At a glance, it’s nothing flashy — just a scrap of pottery that could pass for a stone to the untrained eye.
But for the diggers who unearthed the oval shard — or “sherd,” in archaeological speak — discovering the ceramic piece was like finding a diamond in the dust.
“It’s almost like a small time machine,” said John Vadnais, of Shoreview. “You can go back in the past. It’s kind of like being there.”
The scrap is tiny, no bigger than a dime, but it could be left over from 500 to 2,000 years ago, when American Indians first used it for cooking. It’s one of three artifacts found so far this summer during community digs in Ramsey County.
For Vadnais and volunteers from the North Lake Owasso Neighborhood Group (NLONG), a desire to dig into the past has brought them to the shores of Vadnais Lake in Vadnais Heights with shovels and sifting screens. The group has also exhumed two scraps of stone debris, believed to have flaked off from a tool being sharpened.
With the help of a professional archaeologist and funding from the Minnesota Historical Society, they’ve been scouring the area for American Indian and early Euro-American artifacts after making a few similar finds on the banks of nearby Lake Wabasso in Shoreview last year.
The small neighborhood group teamed up with Shoreview Historical Society to receive a $9,750 grant for its survey work, which allowed members to hire licensed archaeologist Jeremy Nienow.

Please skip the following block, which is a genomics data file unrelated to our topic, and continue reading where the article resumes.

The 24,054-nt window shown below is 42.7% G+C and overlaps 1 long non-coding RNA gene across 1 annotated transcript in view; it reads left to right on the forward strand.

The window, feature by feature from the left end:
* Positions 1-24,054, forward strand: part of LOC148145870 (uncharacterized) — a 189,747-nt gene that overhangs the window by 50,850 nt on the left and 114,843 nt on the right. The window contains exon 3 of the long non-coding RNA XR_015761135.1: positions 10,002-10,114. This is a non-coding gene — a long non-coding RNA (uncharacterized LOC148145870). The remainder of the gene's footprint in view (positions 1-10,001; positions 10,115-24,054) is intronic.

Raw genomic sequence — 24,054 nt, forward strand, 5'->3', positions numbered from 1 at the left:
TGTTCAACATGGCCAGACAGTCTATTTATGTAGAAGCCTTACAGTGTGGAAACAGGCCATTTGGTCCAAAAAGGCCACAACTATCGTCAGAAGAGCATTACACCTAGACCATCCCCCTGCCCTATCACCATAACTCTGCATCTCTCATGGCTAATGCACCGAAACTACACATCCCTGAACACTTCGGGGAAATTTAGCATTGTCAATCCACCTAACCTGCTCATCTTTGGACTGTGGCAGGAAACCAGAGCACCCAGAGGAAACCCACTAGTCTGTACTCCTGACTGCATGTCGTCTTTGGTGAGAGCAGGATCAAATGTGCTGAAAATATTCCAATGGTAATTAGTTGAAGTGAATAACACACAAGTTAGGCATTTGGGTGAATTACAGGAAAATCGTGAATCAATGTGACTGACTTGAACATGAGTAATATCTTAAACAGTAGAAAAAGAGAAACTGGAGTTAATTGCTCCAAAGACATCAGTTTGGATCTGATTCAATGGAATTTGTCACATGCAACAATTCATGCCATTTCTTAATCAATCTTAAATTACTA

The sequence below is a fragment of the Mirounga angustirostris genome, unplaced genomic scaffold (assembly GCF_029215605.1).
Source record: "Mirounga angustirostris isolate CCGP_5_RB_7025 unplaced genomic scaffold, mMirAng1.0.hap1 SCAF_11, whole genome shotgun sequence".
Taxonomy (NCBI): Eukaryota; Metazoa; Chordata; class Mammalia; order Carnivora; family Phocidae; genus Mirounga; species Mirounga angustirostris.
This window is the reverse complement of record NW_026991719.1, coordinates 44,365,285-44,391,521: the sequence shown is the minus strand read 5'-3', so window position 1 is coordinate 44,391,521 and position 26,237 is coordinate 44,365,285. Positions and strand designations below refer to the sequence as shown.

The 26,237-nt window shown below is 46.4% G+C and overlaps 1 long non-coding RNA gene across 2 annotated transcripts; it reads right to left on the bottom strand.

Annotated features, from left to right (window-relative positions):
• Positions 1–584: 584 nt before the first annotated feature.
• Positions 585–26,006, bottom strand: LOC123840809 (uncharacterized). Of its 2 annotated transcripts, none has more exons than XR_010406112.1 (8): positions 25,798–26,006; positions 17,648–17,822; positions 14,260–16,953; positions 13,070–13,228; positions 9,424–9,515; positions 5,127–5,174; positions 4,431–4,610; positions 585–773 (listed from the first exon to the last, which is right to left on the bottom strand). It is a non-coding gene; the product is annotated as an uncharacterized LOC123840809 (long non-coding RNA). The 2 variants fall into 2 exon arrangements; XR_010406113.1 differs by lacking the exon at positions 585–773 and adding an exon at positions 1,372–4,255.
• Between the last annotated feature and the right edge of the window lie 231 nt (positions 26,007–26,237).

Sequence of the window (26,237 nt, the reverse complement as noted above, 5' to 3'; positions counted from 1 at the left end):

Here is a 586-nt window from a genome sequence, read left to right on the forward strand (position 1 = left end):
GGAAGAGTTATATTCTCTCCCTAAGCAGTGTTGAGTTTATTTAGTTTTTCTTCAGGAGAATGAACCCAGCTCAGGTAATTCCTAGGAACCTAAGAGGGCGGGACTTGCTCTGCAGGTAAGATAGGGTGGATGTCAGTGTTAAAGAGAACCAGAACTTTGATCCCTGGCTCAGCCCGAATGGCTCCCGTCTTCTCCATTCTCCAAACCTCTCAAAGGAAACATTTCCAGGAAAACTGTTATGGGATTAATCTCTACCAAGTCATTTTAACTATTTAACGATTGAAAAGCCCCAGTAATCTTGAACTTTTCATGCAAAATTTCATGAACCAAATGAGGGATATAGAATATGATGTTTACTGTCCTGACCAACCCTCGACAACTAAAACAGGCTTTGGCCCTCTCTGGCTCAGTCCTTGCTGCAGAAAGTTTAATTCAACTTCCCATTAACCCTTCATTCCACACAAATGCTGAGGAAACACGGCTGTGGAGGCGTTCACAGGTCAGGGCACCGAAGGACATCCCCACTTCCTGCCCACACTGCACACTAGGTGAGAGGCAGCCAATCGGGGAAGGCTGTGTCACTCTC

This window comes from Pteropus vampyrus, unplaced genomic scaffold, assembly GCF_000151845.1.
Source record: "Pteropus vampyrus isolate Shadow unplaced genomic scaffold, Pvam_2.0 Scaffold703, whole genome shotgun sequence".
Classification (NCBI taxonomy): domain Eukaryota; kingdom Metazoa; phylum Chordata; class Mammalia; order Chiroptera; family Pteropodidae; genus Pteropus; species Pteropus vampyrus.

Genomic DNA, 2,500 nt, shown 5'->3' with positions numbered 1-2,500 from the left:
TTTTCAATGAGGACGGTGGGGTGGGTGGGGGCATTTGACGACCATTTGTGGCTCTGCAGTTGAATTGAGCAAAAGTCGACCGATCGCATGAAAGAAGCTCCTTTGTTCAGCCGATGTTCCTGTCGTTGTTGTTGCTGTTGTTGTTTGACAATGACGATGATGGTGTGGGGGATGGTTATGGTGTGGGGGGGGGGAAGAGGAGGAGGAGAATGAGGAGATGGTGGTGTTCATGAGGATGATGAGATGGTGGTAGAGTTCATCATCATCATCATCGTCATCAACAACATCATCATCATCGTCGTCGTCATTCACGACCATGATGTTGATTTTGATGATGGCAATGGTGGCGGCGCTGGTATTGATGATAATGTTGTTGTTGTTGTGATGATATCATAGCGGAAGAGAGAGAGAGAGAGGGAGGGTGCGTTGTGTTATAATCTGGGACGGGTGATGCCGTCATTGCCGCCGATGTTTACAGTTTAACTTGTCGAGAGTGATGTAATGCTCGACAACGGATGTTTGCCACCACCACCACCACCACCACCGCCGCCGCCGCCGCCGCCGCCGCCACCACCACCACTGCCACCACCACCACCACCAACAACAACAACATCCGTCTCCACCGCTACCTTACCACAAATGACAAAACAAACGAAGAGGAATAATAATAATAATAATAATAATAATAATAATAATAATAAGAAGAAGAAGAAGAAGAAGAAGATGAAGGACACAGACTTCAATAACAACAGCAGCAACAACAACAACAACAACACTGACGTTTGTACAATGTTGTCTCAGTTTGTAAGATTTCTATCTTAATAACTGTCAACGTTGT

Each dig has drawn about 10 volunteers, who shovel soil onto screens, sift through the piles and then return it to the ground. Should sifters find something of interest, they call on Nienow’s expertise.
“Some of them we’re sure are really, really an artifact, but [Nienow] can look at it a different way and is able to tell that it’s just charcoal,” said Vadnais, an NLONG member who helped organize the digs.
Finding a piece of pottery or flakes off a stone tool punctuates discoveries of lots of rock — and the occasional tennis ball. Nienow believes the ceramic fragment traces back to Indian campsites from the Woodland period, which extends from 0 A.D. to the 1600s.
The stone flakes that volunteers found are harder to date, Nienow said, but they’re at least hundreds — if not thousands — of years old. And since they were uncovered on public land, all three finds will go to either the Minnesota Historical Society or the Ramsey County Historical Society for safekeeping.
The group is hoping to find more artifacts during two more weekend digs in September. “Very little archaeological work has been done in this part of the county,” Nienow said.
The area holds special interest to volunteers like Lucena Slaten, who grew up in Shoreview and often heard tales from her mother about finding arrowheads buried nearby. “Her stories resonated with us as children,” said Slaten, who, along with Vadnais, helped get the archaeological work started.
During the digs, volunteers ponder the people who once lived and moved through Ramsey County — from early tribal groups to later settlers like Vadnais’ great-great-great grandfather, who journeyed to Minnesota from Quebec and built a cabin in 1847 along the lake that now bears his name.
“When you pull it out of the ground, these artifacts, it’s very, very special,” Vadnais said. “Believe me, it’s a lot of work, but you always say, ‘It was worth it.’ ”